Since rescuing her first swarms, Andrews’ decentralized model has exponentially raised awareness about the plight of bees and their importance to our food supply by giving people a “no experience necessary” opportunity to support bee rescue and develop a relationship with the cause. Almost immediately after the first local news report about Backyard Bees people began contacting Andrews and volunteering to host a rescued hive in their backyard. This enthusiasm from strangers, along with her grandson’s bad reaction to a bee sting in her backyard, inadvertently birthed Backyard Bees’ unique model, whose organic development could be seen as yet another manifestation of Andrews’ ethos. As with her style of bee care, the relationships with hive hosts seems to work out well for all involved: hosts receive pollination from the bees, 10 percent of the honey harvest from their hive, and the satisfaction of supporting bee rescue. Andrews keeps the remainder of the honey and the beeswax for her business.

Andrews further connects with her community by opening up her own home gardens to full-circle gardening classes that walk participants from seed, through pollination and fruiting, and back to seed again.

For someone who gained her business and beekeeping acumen exclusively from trial and error and other self-education, Andrews is startlingly proficient at developing and presenting a deeply diversified product. Ask her what she makes and in less than a minute, in a calm but matter of fact voice, she gently tours you through her product line of honey, lip balms, lotions, and candles, as well as her philosophy, values, the structure of her classes, and her plans for expanding her inventory. She simultaneously delivers the strongest elevator pitches for the importance of bees, the power of nature to nurture itself, and her business. And yet, at the end of that, you still have the sense you’re talking to a nice lady you’d just as likely run into at a local garden club meeting.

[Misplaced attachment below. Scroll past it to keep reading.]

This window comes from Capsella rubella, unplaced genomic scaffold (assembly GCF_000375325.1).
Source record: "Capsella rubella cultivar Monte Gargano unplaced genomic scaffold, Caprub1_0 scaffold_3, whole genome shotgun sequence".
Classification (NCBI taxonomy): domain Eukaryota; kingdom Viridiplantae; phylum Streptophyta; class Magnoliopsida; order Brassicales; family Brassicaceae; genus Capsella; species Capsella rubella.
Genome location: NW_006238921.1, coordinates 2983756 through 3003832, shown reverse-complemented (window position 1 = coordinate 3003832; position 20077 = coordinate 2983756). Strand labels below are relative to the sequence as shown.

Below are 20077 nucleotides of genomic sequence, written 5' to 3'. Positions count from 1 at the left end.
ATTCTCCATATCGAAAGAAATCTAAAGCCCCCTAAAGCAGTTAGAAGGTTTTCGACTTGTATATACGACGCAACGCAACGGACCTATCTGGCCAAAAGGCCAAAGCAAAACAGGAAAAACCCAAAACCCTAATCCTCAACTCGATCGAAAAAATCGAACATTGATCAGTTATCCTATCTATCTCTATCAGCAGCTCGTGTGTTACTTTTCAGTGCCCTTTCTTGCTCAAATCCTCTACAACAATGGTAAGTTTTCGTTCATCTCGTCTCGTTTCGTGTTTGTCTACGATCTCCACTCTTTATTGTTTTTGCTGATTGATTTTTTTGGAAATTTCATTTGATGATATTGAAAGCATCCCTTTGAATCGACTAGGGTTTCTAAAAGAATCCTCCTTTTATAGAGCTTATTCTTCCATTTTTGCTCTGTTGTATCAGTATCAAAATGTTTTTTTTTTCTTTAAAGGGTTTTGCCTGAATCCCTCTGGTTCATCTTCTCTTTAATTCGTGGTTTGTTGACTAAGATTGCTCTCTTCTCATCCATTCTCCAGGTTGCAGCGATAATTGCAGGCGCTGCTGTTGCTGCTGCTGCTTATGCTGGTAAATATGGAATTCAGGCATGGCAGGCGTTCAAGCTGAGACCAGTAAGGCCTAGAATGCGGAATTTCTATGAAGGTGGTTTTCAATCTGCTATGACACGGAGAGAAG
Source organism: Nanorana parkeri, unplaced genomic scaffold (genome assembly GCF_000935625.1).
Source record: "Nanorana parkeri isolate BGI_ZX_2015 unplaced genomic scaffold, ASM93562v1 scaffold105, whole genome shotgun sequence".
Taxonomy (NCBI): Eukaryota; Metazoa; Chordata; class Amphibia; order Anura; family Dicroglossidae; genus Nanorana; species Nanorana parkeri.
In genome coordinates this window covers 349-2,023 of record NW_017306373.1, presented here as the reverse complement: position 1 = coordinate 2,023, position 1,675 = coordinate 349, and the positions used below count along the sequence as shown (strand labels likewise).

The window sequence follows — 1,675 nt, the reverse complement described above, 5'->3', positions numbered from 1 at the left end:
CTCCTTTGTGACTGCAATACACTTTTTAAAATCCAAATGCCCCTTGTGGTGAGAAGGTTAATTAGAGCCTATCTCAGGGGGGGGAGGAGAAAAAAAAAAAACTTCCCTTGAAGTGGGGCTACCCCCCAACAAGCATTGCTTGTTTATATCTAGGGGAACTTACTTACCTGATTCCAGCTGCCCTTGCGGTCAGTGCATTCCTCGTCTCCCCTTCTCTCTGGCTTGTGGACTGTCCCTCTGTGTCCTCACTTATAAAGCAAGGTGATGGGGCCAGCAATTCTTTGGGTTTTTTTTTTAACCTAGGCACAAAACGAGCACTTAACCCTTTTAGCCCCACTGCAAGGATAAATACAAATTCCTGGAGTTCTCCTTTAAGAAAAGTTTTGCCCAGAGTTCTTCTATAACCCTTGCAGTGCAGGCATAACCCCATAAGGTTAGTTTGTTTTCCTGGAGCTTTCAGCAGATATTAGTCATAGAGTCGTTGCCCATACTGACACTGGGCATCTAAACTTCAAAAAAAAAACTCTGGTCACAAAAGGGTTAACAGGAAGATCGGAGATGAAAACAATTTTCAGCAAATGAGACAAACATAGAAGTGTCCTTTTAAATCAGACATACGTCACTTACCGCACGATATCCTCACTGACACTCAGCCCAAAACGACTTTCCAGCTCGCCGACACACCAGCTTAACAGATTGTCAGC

There are some social entrepreneurs and marketeers who spend years trying to calculate how to affect this kind of balanced, authentic persona and build a product around it. But for Andrews, it seems to be the effortless result of genuine care for and trust in the natural world. Through this mellow but determined demeanor, she sidesteps the righteous urgency often drummed up by attempting “save” or “rescue” something and actually gets it done.

“They take care of themselves,” she says of her bees, noting that she visits each hive only once every 6-8 weeks, depending on the season.

Andrews seems to have organically developed an equally reciprocal business ecology that nurtures herself, the bees of Orange County, and her customers. The self-educated entrepreneur and beekeeper admits she isn’t making huge profits, but continues to do the work because she loves what she does, continues to find interest in crafting new products, and gets satisfaction from making a contribution to a larger cause. In certain business circles this would veer dangerously close to sounding like a dismissible passion project. Yet the applied ethos of Backyard Bees manages to respond by spinning something like marginal profits into another paradigm-challenging suggestion of one way we might all be a little happier and more successful by living closer to the balanced middle of things than at any extreme, by learning how to be hands-on by being hands-off. Through this lense, “business as usual” doesn’t seem so bad.

1 reply
  1. Jerry Collins
    Jerry Collins says:

    Good Work! I’ve had issues with bees in the past! Good to see someone use bees as a positive rather than a negative.